Virtual Trail Journey – McGrath

From Nikolai it’s a southwest run to McGrath which should take five to seven hours. In his Trail Notes, Bowers considers this to be an easy run but it can be very boring for both the dogs and the drivers. There are so many bends in the Big River and Kuskokwim River that seem to be identical, and so many lakes that seem to be identical, it’s as if the trail goes on and on covering the same ground. These river bends are called oxbows and thankfully, there are shortcuts across them. Many teams choose to do this run at night or early in the morning. It can get VERY cold so dogs are happy to wear coats and mushers want to wear their warmest gear too. The first musher to reach McGrath receives the Spirit of Alaska Award from Penn Air.

McGrath has a population of 400 with a few more than half being Native Alaskans – Athapaskan (Athabascan) and Eskimo. There are two stores, one for groceries and one for dry goods, along with a restaurant. The school in McGrath has 51 students. Nearly all the houses in McGrath are hooked up to the village water system but most have their own septic systems. There is village garbage service and electricity is provided by McGrath Light & Power. The village has a public library, a regional health clinic and a well developed air strip. A person traveling to or from McGrath would go by plane, boat, snowmachine or during Iditarod – dog team as there are no roads leading to the village. There are some local roads and winter trails are marked for travel to Nikolai and Takotna. People and businesses in McGrath receive cargo and supplies by air and water. Being a major supply center, there are many cash jobs but some people still rely on subsistence activities. They hunt moose, caribou, bear and rabbits; fish for salmon; trap; tend gardens and harvest berries and other natural crops.

The Kuskokwim River is almost always open from June thru October. Summer temperatures in McGrath range from 62 to 80 but in winter the temperatures run between -64 and 0 degrees Fahrenheit. When Handler was in McGrath in 2006, the temperature was 35 degrees below zero – sort of a frosty morning for the dogs but they had lots of straw. When it’s that cold, the snow talks back, “CRUNCH,” when you walk, run or drive on it. This area receives only about 10 inches of precipitation per year including 80 to 90 inches of snow.

Now for a little history. I did a Google search one day after lead dog training and found some good info at www.alaskatravel.com/alaska/mcgrath.html. Before the gold rush, McGrath was a meeting and trading place for Kuskokwim Athabascan. Then, because this was all the farther north barges could travel on the Kuskokwim River, it became a regional trading center after gold was discovered in 1906. It wasn’t until 1907 that the town was established and named for Peter McGrath, a local U.S. Marshal. From the time gold was discovered in 1906 until 1925, hundreds, even thousands, of people walked or mushed on the mail and supply trail know as the Iditarod Trail through McGrath on their way to the Ophir gold mines in the Innoko Mining District. Initially, McGrath was across the river from its present location but in 1933 a major flood caused residents and businesses to move to the other bank of the river. In 1937, the Alaska Commercial Company opened a new store. With planes becoming safer and more popular for delivering people, mail and supplies, an airstrip was cleared in 1940. About that same time, the first school was built. McGrath was an important refueling stop during World War II. For the most part, gold mining operations in the area shut down many years because of low prices. Today McGrath is an important communications, transportation and supply center for interior Alaska. It also serves as the center of the huge Iditarod School District.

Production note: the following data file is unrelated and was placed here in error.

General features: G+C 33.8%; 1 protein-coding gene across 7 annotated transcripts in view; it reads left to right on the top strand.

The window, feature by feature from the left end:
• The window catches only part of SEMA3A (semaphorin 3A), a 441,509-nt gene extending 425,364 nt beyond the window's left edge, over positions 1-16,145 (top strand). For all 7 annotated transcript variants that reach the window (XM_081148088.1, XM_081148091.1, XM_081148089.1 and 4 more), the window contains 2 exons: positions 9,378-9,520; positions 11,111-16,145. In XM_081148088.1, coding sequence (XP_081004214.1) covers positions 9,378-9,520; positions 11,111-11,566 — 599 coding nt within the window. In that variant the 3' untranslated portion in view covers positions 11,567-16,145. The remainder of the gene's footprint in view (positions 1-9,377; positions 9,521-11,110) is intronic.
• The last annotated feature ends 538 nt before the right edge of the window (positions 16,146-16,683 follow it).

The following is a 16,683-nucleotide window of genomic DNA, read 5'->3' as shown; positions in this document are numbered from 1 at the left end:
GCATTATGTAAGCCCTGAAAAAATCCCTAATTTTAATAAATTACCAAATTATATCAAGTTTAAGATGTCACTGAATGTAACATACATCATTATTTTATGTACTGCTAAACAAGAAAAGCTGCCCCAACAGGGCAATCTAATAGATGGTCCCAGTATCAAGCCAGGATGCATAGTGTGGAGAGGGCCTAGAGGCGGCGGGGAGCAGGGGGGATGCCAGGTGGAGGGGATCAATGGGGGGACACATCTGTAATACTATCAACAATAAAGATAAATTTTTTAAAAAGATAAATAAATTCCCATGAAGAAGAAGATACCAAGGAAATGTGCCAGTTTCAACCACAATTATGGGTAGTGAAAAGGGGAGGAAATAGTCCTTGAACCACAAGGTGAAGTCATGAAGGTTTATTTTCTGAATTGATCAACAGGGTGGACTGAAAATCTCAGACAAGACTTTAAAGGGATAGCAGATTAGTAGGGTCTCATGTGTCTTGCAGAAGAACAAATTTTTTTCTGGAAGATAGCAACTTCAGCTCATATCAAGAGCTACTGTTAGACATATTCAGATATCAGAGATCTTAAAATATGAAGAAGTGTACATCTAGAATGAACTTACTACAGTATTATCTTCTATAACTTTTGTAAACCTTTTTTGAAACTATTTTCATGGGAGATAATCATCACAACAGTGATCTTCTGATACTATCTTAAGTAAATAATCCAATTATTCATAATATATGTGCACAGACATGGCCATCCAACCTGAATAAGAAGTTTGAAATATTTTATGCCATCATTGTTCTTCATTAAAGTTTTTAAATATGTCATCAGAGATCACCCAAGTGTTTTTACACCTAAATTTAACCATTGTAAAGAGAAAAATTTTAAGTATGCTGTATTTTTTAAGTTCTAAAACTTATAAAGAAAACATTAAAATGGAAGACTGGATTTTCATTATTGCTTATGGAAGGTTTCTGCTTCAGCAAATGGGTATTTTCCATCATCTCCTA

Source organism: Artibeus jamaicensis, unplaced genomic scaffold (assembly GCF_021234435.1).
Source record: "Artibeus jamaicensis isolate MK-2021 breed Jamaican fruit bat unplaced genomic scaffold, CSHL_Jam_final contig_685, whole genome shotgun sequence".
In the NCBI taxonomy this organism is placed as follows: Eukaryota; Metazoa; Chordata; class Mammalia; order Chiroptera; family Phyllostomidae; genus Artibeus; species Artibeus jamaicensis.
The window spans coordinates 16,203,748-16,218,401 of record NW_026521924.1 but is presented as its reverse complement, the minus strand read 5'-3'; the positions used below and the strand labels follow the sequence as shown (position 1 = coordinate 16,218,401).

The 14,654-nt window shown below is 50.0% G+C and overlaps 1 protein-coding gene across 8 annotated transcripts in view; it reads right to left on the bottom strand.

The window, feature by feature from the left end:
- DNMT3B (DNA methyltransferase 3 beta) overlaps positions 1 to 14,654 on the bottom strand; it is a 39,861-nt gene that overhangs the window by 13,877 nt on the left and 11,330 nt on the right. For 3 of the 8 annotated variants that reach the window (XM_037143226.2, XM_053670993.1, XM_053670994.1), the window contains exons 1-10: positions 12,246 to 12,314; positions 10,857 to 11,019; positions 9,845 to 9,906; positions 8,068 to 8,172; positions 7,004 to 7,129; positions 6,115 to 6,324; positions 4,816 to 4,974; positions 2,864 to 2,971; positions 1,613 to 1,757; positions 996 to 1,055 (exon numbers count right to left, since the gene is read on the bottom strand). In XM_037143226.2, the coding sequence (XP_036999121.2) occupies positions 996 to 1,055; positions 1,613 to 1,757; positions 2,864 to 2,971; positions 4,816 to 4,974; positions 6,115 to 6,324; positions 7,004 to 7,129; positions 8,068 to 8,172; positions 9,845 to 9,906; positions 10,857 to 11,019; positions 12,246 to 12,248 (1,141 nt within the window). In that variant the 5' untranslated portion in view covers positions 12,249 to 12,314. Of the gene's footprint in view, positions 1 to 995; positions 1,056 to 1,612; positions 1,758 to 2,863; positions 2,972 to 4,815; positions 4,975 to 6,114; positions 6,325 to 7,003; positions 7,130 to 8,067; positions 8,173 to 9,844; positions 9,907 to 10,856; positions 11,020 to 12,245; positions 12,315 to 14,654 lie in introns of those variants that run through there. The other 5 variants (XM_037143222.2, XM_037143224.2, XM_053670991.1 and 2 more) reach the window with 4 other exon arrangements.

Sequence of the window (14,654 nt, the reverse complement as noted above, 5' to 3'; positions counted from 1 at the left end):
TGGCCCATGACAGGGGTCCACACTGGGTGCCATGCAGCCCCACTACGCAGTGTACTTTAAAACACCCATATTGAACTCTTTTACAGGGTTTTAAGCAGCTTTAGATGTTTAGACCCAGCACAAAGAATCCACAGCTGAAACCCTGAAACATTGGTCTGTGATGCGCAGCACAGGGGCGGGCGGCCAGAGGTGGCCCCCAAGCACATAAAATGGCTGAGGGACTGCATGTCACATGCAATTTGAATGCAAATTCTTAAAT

Well, there you have it – some history and information about McGrath, the Iditarod Trail and what its like to live in the village. The next checkpoint on the trail is Takotna. It’s rumored that Takotna is the best little checkpoint on the Iditarod Trail – handler will tell us about that village next. So, stay tuned and remember in everything do your best every day and have a plan!

Born to Run,
Sanka